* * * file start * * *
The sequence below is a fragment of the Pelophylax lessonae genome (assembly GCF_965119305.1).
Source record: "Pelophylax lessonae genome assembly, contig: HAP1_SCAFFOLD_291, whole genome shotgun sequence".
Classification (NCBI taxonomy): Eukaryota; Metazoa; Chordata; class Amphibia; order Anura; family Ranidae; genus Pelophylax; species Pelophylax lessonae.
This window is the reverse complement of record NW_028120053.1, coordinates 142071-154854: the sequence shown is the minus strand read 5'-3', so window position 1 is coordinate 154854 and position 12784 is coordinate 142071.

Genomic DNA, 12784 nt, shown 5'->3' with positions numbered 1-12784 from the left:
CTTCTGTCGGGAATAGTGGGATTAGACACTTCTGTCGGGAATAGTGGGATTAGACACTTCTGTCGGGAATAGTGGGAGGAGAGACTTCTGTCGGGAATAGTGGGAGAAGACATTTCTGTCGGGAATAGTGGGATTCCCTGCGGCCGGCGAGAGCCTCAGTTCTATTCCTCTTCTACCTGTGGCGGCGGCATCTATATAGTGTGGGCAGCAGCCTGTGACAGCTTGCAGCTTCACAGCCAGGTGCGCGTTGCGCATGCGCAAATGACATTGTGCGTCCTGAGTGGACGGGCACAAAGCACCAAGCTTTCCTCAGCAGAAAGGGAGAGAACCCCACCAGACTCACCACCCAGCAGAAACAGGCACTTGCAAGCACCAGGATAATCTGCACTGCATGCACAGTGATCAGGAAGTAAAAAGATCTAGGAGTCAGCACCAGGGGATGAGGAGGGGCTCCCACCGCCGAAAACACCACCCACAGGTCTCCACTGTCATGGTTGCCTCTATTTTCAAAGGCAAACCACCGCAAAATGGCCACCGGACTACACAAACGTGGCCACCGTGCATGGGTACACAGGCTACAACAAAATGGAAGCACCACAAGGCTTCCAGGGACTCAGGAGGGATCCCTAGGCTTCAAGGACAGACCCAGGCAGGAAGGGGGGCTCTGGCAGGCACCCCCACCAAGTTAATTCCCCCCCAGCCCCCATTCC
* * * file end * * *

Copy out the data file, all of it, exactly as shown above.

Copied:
The sequence below is a fragment of the Pelophylax lessonae genome (assembly GCF_965119305.1).
Source record: "Pelophylax lessonae genome assembly, contig: HAP1_SCAFFOLD_291, whole genome shotgun sequence".
Classification (NCBI taxonomy): Eukaryota; Metazoa; Chordata; class Amphibia; order Anura; family Ranidae; genus Pelophylax; species Pelophylax lessonae.
This window is the reverse complement of record NW_028120053.1, coordinates 142071-154854: the sequence shown is the minus strand read 5'-3', so window position 1 is coordinate 154854 and position 12784 is coordinate 142071.

Genomic DNA, 12784 nt, shown 5'->3' with positions numbered 1-12784 from the left:
CTTCTGTCGGGAATAGTGGGATTAGACACTTCTGTCGGGAATAGTGGGATTAGACACTTCTGTCGGGAATAGTGGGAGGAGAGACTTCTGTCGGGAATAGTGGGAGAAGACATTTCTGTCGGGAATAGTGGGATTCCCTGCGGCCGGCGAGAGCCTCAGTTCTATTCCTCTTCTACCTGTGGCGGCGGCATCTATATAGTGTGGGCAGCAGCCTGTGACAGCTTGCAGCTTCACAGCCAGGTGCGCGTTGCGCATGCGCAAATGACATTGTGCGTCCTGAGTGGACGGGCACAAAGCACCAAGCTTTCCTCAGCAGAAAGGGAGAGAACCCCACCAGACTCACCACCCAGCAGAAACAGGCACTTGCAAGCACCAGGATAATCTGCACTGCATGCACAGTGATCAGGAAGTAAAAAGATCTAGGAGTCAGCACCAGGGGATGAGGAGGGGCTCCCACCGCCGAAAACACCACCCACAGGTCTCCACTGTCATGGTTGCCTCTATTTTCAAAGGCAAACCACCGCAAAATGGCCACCGGACTACACAAACGTGGCCACCGTGCATGGGTACACAGGCTACAACAAAATGGAAGCACCACAAGGCTTCCAGGGACTCAGGAGGGATCCCTAGGCTTCAAGGACAGACCCAGGCAGGAAGGGGGGCTCTGGCAGGCACCCCCACCAAGTTAATTCCCCCCCAGCCCCCATTCC